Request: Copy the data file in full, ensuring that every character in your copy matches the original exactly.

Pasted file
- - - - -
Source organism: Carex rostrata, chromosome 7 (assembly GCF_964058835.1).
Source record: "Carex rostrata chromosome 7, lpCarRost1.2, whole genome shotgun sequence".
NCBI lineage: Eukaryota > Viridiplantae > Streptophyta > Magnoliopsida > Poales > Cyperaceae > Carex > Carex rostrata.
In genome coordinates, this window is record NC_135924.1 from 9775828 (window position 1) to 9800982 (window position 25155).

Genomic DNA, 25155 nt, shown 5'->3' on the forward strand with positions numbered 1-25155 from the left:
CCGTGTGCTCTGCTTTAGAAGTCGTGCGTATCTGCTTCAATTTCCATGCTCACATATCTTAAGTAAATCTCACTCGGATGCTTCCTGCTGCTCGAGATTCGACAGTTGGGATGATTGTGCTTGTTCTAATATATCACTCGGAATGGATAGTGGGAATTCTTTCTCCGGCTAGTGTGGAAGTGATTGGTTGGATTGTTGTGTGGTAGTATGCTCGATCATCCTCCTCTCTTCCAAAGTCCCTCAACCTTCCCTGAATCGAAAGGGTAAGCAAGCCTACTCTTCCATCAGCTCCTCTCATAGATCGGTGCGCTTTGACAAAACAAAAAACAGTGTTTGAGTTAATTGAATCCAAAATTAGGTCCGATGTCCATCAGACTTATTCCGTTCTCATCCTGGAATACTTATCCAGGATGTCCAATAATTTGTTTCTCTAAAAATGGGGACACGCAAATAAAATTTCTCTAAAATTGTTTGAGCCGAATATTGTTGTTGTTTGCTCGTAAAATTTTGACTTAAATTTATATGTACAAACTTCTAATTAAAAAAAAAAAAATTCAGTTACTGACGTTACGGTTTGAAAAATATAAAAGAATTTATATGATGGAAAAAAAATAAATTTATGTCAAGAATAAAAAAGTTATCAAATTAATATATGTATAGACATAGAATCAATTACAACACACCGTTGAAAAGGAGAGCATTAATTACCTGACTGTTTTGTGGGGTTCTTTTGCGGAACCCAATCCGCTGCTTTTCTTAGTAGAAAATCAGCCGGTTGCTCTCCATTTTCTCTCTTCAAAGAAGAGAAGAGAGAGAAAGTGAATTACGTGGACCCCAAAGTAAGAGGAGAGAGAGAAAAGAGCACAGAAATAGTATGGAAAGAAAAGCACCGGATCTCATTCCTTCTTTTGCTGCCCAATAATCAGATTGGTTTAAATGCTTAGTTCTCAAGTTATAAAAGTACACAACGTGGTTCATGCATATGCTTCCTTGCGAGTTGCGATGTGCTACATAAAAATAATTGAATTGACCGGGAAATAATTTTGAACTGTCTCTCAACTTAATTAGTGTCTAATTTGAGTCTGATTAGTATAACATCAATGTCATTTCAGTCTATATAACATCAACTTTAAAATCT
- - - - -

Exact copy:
Source organism: Carex rostrata, chromosome 7 (assembly GCF_964058835.1).
Source record: "Carex rostrata chromosome 7, lpCarRost1.2, whole genome shotgun sequence".
NCBI lineage: Eukaryota > Viridiplantae > Streptophyta > Magnoliopsida > Poales > Cyperaceae > Carex > Carex rostrata.
In genome coordinates, this window is record NC_135924.1 from 9775828 (window position 1) to 9800982 (window position 25155).

Genomic DNA, 25155 nt, shown 5'->3' on the forward strand with positions numbered 1-25155 from the left:
CCGTGTGCTCTGCTTTAGAAGTCGTGCGTATCTGCTTCAATTTCCATGCTCACATATCTTAAGTAAATCTCACTCGGATGCTTCCTGCTGCTCGAGATTCGACAGTTGGGATGATTGTGCTTGTTCTAATATATCACTCGGAATGGATAGTGGGAATTCTTTCTCCGGCTAGTGTGGAAGTGATTGGTTGGATTGTTGTGTGGTAGTATGCTCGATCATCCTCCTCTCTTCCAAAGTCCCTCAACCTTCCCTGAATCGAAAGGGTAAGCAAGCCTACTCTTCCATCAGCTCCTCTCATAGATCGGTGCGCTTTGACAAAACAAAAAACAGTGTTTGAGTTAATTGAATCCAAAATTAGGTCCGATGTCCATCAGACTTATTCCGTTCTCATCCTGGAATACTTATCCAGGATGTCCAATAATTTGTTTCTCTAAAAATGGGGACACGCAAATAAAATTTCTCTAAAATTGTTTGAGCCGAATATTGTTGTTGTTTGCTCGTAAAATTTTGACTTAAATTTATATGTACAAACTTCTAATTAAAAAAAAAAAAATTCAGTTACTGACGTTACGGTTTGAAAAATATAAAAGAATTTATATGATGGAAAAAAAATAAATTTATGTCAAGAATAAAAAAGTTATCAAATTAATATATGTATAGACATAGAATCAATTACAACACACCGTTGAAAAGGAGAGCATTAATTACCTGACTGTTTTGTGGGGTTCTTTTGCGGAACCCAATCCGCTGCTTTTCTTAGTAGAAAATCAGCCGGTTGCTCTCCATTTTCTCTCTTCAAAGAAGAGAAGAGAGAGAAAGTGAATTACGTGGACCCCAAAGTAAGAGGAGAGAGAGAAAAGAGCACAGAAATAGTATGGAAAGAAAAGCACCGGATCTCATTCCTTCTTTTGCTGCCCAATAATCAGATTGGTTTAAATGCTTAGTTCTCAAGTTATAAAAGTACACAACGTGGTTCATGCATATGCTTCCTTGCGAGTTGCGATGTGCTACATAAAAATAATTGAATTGACCGGGAAATAATTTTGAACTGTCTCTCAACTTAATTAGTGTCTAATTTGAGTCTGATTAGTATAACATCAATGTCATTTCAGTCTATATAACATCAACTTTAAAATCT